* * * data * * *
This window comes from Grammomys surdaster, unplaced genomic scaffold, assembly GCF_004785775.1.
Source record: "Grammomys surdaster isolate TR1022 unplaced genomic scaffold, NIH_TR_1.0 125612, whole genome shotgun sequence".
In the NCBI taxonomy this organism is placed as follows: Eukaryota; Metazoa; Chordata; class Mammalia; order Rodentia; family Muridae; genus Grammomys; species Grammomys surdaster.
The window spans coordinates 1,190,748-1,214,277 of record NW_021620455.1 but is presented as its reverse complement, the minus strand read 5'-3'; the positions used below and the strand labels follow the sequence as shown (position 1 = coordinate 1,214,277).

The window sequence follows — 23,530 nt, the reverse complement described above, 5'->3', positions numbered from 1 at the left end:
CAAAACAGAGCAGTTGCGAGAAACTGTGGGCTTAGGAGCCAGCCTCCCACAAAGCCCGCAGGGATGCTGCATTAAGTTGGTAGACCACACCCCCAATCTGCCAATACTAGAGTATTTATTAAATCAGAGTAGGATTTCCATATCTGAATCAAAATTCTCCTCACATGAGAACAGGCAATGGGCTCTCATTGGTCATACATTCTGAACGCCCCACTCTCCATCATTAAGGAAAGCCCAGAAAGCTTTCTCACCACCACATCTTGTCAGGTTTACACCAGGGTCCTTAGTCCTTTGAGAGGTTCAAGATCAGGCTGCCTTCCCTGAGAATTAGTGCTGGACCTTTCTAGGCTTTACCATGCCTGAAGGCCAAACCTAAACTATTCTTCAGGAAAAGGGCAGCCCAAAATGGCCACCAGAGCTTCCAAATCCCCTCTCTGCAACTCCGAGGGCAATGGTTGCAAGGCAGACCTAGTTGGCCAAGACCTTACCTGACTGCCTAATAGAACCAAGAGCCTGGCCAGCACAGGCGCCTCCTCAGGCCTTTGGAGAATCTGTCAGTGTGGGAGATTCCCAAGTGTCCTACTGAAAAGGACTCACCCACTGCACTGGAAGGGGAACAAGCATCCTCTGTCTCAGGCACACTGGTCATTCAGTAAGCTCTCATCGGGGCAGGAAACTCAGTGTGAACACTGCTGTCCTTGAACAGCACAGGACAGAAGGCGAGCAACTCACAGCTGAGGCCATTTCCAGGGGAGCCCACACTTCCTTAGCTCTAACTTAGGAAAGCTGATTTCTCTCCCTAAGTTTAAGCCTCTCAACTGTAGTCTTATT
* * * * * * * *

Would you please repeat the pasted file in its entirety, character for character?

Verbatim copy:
This window comes from Grammomys surdaster, unplaced genomic scaffold, assembly GCF_004785775.1.
Source record: "Grammomys surdaster isolate TR1022 unplaced genomic scaffold, NIH_TR_1.0 125612, whole genome shotgun sequence".
In the NCBI taxonomy this organism is placed as follows: Eukaryota; Metazoa; Chordata; class Mammalia; order Rodentia; family Muridae; genus Grammomys; species Grammomys surdaster.
The window spans coordinates 1,190,748-1,214,277 of record NW_021620455.1 but is presented as its reverse complement, the minus strand read 5'-3'; the positions used below and the strand labels follow the sequence as shown (position 1 = coordinate 1,214,277).

The window sequence follows — 23,530 nt, the reverse complement described above, 5'->3', positions numbered from 1 at the left end:
CAAAACAGAGCAGTTGCGAGAAACTGTGGGCTTAGGAGCCAGCCTCCCACAAAGCCCGCAGGGATGCTGCATTAAGTTGGTAGACCACACCCCCAATCTGCCAATACTAGAGTATTTATTAAATCAGAGTAGGATTTCCATATCTGAATCAAAATTCTCCTCACATGAGAACAGGCAATGGGCTCTCATTGGTCATACATTCTGAACGCCCCACTCTCCATCATTAAGGAAAGCCCAGAAAGCTTTCTCACCACCACATCTTGTCAGGTTTACACCAGGGTCCTTAGTCCTTTGAGAGGTTCAAGATCAGGCTGCCTTCCCTGAGAATTAGTGCTGGACCTTTCTAGGCTTTACCATGCCTGAAGGCCAAACCTAAACTATTCTTCAGGAAAAGGGCAGCCCAAAATGGCCACCAGAGCTTCCAAATCCCCTCTCTGCAACTCCGAGGGCAATGGTTGCAAGGCAGACCTAGTTGGCCAAGACCTTACCTGACTGCCTAATAGAACCAAGAGCCTGGCCAGCACAGGCGCCTCCTCAGGCCTTTGGAGAATCTGTCAGTGTGGGAGATTCCCAAGTGTCCTACTGAAAAGGACTCACCCACTGCACTGGAAGGGGAACAAGCATCCTCTGTCTCAGGCACACTGGTCATTCAGTAAGCTCTCATCGGGGCAGGAAACTCAGTGTGAACACTGCTGTCCTTGAACAGCACAGGACAGAAGGCGAGCAACTCACAGCTGAGGCCATTTCCAGGGGAGCCCACACTTCCTTAGCTCTAACTTAGGAAAGCTGATTTCTCTCCCTAAGTTTAAGCCTCTCAACTGTAGTCTTATT